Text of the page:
Bayer reaches deals on many of its 125,000 Roundup weedkiller lawsuits
Bayer has reached verbal agreements to resolve a substantial portion of an estimated 125,000 U.S. cancer lawsuits over use of its Roundup weedkiller, according to people familiar with the negotiations.
The deals, which have yet to be signed and cover an estimated 50,000 to 85,000 suits, are part of a $10-billion Bayer plan to end a costly legal battle the company inherited when it acquired Monsanto in 2018, the people said. Although some lawyers are still holding out, payouts for settled cases will range from a few thousand dollars each to a few million, said the people, who asked not to be identified because they weren’t authorized to speak publicly.
Bayer is likely to announce the settlements, which need approval from the supervisory board, in June, people familiar with the negotiations said. None of the deals are signed, though plaintiffs’ lawyers are expected to do so the day of the announcement, the people said.
The company’s shares gained as much as 4.6% on Monday, according to Tradegate.
Getting past the Roundup drama is a top priority for Chief Executive Werner Baumann, who orchestrated the $63-billion Monsanto takeover and has suffered the legal consequences ever since. The surge of Roundup claims, along with three big U.S. court losses, hammered the company’s stock, wiping tens of billions of dollars from the market value and prompting shareholders to issue Baumann an unprecedented rebuke last spring.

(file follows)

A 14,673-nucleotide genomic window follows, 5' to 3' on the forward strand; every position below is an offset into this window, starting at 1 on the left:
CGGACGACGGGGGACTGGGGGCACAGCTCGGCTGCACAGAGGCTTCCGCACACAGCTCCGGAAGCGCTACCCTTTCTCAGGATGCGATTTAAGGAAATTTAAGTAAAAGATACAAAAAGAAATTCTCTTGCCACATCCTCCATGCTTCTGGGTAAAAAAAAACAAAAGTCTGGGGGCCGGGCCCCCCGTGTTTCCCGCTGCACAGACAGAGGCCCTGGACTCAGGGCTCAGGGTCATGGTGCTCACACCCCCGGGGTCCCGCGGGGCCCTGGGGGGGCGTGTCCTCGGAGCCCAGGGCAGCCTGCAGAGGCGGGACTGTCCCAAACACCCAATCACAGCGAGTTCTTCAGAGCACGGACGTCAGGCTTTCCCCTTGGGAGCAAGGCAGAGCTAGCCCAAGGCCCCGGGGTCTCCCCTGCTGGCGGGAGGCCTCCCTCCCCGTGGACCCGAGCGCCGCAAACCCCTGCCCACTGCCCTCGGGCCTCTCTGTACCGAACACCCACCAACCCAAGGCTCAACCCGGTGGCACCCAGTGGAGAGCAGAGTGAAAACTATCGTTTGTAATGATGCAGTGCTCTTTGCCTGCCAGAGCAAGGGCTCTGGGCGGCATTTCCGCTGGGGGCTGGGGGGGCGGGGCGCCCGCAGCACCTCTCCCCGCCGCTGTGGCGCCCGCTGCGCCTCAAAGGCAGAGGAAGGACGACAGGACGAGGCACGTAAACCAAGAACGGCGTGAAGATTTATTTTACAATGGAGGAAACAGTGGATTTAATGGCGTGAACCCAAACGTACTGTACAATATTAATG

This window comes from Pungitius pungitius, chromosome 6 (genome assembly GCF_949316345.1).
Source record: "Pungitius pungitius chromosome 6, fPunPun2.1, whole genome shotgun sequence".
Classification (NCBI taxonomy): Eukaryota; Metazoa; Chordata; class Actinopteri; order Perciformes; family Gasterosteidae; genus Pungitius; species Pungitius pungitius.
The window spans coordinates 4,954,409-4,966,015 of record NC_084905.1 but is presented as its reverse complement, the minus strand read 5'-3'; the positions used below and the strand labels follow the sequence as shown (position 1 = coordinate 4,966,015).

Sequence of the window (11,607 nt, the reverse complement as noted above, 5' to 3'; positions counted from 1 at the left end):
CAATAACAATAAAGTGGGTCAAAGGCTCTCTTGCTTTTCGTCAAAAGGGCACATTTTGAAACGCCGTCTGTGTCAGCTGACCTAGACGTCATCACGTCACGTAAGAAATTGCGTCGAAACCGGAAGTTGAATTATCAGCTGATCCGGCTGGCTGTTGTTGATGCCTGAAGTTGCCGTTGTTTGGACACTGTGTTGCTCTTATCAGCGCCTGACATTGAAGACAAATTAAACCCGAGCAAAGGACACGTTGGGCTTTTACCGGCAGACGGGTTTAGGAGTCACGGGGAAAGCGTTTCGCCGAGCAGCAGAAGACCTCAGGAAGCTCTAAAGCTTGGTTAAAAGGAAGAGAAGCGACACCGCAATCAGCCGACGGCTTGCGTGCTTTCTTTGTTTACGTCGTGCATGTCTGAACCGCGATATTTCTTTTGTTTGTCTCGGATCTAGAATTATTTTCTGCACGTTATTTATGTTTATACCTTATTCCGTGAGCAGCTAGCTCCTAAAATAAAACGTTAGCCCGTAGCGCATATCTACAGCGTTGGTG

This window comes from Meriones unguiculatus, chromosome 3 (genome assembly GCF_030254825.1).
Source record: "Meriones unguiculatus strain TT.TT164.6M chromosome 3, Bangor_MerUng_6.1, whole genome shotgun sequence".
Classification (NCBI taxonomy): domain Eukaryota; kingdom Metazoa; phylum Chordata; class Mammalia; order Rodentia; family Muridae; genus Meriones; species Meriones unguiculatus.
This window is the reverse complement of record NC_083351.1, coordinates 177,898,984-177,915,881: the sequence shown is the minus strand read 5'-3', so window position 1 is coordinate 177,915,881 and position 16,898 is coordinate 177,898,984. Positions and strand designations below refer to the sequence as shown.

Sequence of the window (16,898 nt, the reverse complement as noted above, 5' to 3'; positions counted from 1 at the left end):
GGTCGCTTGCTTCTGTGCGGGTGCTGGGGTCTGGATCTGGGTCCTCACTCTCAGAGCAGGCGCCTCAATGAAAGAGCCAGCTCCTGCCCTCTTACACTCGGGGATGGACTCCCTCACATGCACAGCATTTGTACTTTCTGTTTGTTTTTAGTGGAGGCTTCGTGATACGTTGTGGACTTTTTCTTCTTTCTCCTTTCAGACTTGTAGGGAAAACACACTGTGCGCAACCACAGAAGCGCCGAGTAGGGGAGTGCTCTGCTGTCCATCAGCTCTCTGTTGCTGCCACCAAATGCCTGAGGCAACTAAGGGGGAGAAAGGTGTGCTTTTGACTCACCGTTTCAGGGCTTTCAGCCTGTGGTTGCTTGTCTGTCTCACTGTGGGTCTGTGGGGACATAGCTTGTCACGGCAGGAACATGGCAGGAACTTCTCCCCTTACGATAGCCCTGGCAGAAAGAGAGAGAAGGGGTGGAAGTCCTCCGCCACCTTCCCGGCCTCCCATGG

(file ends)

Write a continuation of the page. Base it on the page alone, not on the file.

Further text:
But since last summer, the CEO has kept the company out of more jury trials while engaging in high-stakes mediation talks. Last month, he won the annual confidence vote from 93% of shareholders amid signs that Bayer might soon reach a resolution.
“A settlement of all U.S. lawsuits for $10 billion should be a major share price trigger for Bayer,” Markus Mayer, an analyst at Baader Bank, said Monday by email.